In was in 1954, the last year of Terence Gresson’s practice before his judicial appointment, that Brian was to assist his mentor in what was certainly to be the most notorious case of his career – the Hulme Parker murder trial. The impression this cause celebre made on the young advocate was permanent. Typically, the anecdotes that he’d squirreled away (for countless rainy days while waiting for propitious juries to return) were about the people involved, rather than the events.
As I was to discover over many years, in the theatre of the law Brian was much more interested in the cast than the scenery (or, some would say, the script). I have listened on nameless days to that pungent, two-fisted delivery of his capturing for a moment and yet, it often seemed, indefinitely – Juliet Hulme’s half-crazed smile; Gresson’s urbanity; Medlicott’s resolve; Haslam’s delivery and – most trenchantly of all – the Judge’s infirmity of spirit. If Brian could have singled out one inauspicious moment in New Zealand’s chequered tapestry of legal history, it arose in this trial. No it was not the refusal of the judge to leave the defence of insanity to the jury; nor was it the use to which the Crown put the girls’ diaries with their many ambiguous sexual references. No, the one event that Brian forever maintained caused a permanent stain on the otherwise pristine fabric of the common law was the decision of Mr Justice FB Adams to bring the jury back so that he could address them and send them out on a Saturday morning. Now bear in mind that this wasn’t just any old Saturday. It was the Saturday on which Canterbury were playing Waikato for the Ranfurly Shield at Lancaster Park. And this was 1954 remember, with an all male jury. Brian surmised, and with no little justification when you think of it, that it was this that guaranteed the girls being found guilty.
Whether he was right or not didn’t, as usual, much matter. What mattered, as always with him, was that the tale and his telling of it carried its own conviction.
After Terence Gresson’s elevation, Brian was the senior common law partner in a senior common law firm. In those happy days before the Accident Compensation Act throttled the human interest out of litigation, he had a practice built largely on the shattered patellas and torn ligaments of an entire generation of Canterbury labourers. He had what was then known as a plaintiff’s practice – one in which his considerable personal gifts caused him to be worshipped and revered by every trade union secretary and injured worker who had cause to use them. In addition, his forensic skills were equally and forcefully employed in the defence of a large number of pretty solid villains.
During the 1950s, 60s and 70s in particular, any criminal jury session in the Supreme Court was bound to feature McClelland’s well-etched face among the combatants. Those of us who were privileged enough to see it will never forget the sight of those two penetrating, bulbous eyes staring out (from under Gresson’s wig) in an almost unblinking gaze at some hapless police witness, pouring scorn and derision on what was in all other respects perfectly respectable testimony. If there was a crack in the prosecution case, by the time Brian had circled and then attacked, it had grown in size to a yawning gap through which his client would happily climb.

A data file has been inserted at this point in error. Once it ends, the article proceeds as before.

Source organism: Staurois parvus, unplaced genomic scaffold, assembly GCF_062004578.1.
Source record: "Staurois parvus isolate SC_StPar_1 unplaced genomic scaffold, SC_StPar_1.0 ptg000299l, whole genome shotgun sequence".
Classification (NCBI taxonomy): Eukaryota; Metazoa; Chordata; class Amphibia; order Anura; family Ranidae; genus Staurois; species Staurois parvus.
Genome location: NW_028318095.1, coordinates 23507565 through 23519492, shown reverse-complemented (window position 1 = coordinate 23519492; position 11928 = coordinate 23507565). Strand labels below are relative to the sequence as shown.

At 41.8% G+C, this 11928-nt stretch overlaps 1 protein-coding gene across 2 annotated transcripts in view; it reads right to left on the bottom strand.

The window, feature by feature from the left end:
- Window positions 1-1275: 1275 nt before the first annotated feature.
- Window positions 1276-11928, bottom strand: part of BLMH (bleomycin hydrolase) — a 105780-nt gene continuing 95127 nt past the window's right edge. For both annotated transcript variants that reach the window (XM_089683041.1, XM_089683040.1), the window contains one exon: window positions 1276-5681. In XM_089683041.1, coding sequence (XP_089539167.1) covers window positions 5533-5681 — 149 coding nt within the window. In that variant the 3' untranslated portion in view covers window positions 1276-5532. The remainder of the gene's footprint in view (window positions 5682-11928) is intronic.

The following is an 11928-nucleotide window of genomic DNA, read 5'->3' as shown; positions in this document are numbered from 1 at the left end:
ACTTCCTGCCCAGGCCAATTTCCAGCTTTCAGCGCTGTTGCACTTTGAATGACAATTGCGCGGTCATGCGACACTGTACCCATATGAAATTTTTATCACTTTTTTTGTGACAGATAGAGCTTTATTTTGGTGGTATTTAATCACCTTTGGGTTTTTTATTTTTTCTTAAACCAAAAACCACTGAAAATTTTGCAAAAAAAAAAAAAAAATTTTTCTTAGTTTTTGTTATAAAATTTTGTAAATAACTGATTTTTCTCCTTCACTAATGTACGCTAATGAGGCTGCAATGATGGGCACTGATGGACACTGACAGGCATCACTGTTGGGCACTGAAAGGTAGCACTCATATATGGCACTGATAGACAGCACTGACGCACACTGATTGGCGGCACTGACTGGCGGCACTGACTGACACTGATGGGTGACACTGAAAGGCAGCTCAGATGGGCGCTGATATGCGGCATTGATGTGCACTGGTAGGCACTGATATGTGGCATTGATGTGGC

In both criminal and civil jury trials Brian, at the height of his abundant powers, had few if any peers. As a barrister, though, he was peculiarly a New Zealand advocate. If that sounds a little too much like stating the obvious, then perhaps a short explanation is called for.
To an audience of twelve average kiwi punters, with their arable mix of humours, tempers and prejudices, Brian had a quite uncanny instinct for the mot juste. He could laugh and cry with them. He knew their heroes and their villains; he read their newspapers, watched their TV programmes, followed their rugby teams and re-told their jokes. But most of all, when he pulled himself out of that chair, took a glance at the half page of illegibly scribbled notes and launched into that familiar routine of impressionistic oratory, well larded with perfectly balanced phrases and telling quips, a kind of magic hung in the air. In full flight he had the irresistible quality of a driving tenor sax solo. Under the power of his forensic alchemy, the safest factories and machines became veritable death-traps; the straightest roads suddenly developed unexpected and dangerous curves; and the most patently honest witness was inevitably found to be lying his head off.
But it was in cross-examination, today a sadly neglected art, that Brian’s gifts reached their full flower. He could savage a stroppy witness when necessary, but he recognised that as being probably the least sophisticated weapon in his armoury. The subtlety of his timing was his greatest prize. There is a moment in the Oscar Peterson version of Witchcraft – between the introduction and the opening off-beat of the melody – when there is a pause of pregnant anticipation. It was just such a feeling that often accompanied the second or two before Brian struck. The urgent sense of expectation was truly palpable.